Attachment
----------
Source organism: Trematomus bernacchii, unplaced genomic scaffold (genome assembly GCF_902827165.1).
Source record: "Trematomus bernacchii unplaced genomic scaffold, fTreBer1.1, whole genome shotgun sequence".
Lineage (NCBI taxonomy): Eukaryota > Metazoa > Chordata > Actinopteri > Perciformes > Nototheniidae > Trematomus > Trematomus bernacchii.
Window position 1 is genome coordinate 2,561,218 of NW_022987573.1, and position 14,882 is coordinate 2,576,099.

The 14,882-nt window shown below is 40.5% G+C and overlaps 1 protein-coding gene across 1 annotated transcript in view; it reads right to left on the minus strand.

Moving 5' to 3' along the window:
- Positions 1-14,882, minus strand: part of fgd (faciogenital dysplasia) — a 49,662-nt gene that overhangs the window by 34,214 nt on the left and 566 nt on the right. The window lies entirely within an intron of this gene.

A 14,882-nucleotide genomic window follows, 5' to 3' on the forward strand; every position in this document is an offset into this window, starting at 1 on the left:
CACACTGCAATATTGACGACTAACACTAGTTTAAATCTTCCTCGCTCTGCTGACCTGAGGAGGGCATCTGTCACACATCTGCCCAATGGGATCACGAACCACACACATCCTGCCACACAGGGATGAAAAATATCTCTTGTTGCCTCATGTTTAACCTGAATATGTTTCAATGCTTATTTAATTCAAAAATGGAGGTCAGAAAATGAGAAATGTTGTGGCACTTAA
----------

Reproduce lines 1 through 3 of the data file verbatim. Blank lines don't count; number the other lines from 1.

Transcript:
Source organism: Trematomus bernacchii, unplaced genomic scaffold (genome assembly GCF_902827165.1).
Source record: "Trematomus bernacchii unplaced genomic scaffold, fTreBer1.1, whole genome shotgun sequence".
Lineage (NCBI taxonomy): Eukaryota > Metazoa > Chordata > Actinopteri > Perciformes > Nototheniidae > Trematomus > Trematomus bernacchii.